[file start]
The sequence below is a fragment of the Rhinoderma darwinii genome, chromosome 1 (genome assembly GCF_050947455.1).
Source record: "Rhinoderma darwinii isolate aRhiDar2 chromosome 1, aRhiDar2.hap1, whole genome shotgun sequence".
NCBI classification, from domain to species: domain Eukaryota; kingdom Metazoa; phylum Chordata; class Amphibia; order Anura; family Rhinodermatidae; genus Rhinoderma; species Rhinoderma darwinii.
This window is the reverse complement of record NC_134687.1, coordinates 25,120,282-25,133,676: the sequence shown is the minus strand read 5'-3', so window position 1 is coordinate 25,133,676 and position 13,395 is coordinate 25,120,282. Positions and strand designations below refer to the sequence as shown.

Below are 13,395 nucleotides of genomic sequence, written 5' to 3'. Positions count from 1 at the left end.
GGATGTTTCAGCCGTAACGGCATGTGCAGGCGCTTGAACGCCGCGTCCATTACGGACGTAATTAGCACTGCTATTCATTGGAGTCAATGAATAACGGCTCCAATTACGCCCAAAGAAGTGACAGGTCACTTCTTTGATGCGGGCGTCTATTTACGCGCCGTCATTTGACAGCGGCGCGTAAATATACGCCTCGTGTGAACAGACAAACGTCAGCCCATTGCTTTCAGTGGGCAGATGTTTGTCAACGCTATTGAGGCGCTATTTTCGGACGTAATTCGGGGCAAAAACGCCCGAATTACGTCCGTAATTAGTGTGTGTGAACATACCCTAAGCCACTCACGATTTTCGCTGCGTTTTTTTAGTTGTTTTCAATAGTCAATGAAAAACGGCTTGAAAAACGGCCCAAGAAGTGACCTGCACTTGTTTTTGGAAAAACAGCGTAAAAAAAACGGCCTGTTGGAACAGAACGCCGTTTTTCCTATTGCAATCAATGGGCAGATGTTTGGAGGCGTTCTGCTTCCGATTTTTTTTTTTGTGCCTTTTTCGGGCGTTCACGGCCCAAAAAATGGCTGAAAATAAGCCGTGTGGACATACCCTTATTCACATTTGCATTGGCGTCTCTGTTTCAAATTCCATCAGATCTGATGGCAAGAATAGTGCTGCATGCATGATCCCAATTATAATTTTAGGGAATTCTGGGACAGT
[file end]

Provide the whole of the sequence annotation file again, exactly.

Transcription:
The sequence below is a fragment of the Rhinoderma darwinii genome, chromosome 1 (genome assembly GCF_050947455.1).
Source record: "Rhinoderma darwinii isolate aRhiDar2 chromosome 1, aRhiDar2.hap1, whole genome shotgun sequence".
NCBI classification, from domain to species: domain Eukaryota; kingdom Metazoa; phylum Chordata; class Amphibia; order Anura; family Rhinodermatidae; genus Rhinoderma; species Rhinoderma darwinii.
This window is the reverse complement of record NC_134687.1, coordinates 25,120,282-25,133,676: the sequence shown is the minus strand read 5'-3', so window position 1 is coordinate 25,133,676 and position 13,395 is coordinate 25,120,282. Positions and strand designations below refer to the sequence as shown.

Below are 13,395 nucleotides of genomic sequence, written 5' to 3'. Positions count from 1 at the left end.
GGATGTTTCAGCCGTAACGGCATGTGCAGGCGCTTGAACGCCGCGTCCATTACGGACGTAATTAGCACTGCTATTCATTGGAGTCAATGAATAACGGCTCCAATTACGCCCAAAGAAGTGACAGGTCACTTCTTTGATGCGGGCGTCTATTTACGCGCCGTCATTTGACAGCGGCGCGTAAATATACGCCTCGTGTGAACAGACAAACGTCAGCCCATTGCTTTCAGTGGGCAGATGTTTGTCAACGCTATTGAGGCGCTATTTTCGGACGTAATTCGGGGCAAAAACGCCCGAATTACGTCCGTAATTAGTGTGTGTGAACATACCCTAAGCCACTCACGATTTTCGCTGCGTTTTTTTAGTTGTTTTCAATAGTCAATGAAAAACGGCTTGAAAAACGGCCCAAGAAGTGACCTGCACTTGTTTTTGGAAAAACAGCGTAAAAAAAACGGCCTGTTGGAACAGAACGCCGTTTTTCCTATTGCAATCAATGGGCAGATGTTTGGAGGCGTTCTGCTTCCGATTTTTTTTTTTGTGCCTTTTTCGGGCGTTCACGGCCCAAAAAATGGCTGAAAATAAGCCGTGTGGACATACCCTTATTCACATTTGCATTGGCGTCTCTGTTTCAAATTCCATCAGATCTGATGGCAAGAATAGTGCTGCATGCATGATCCCAATTATAATTTTAGGGAATTCTGGGACAGT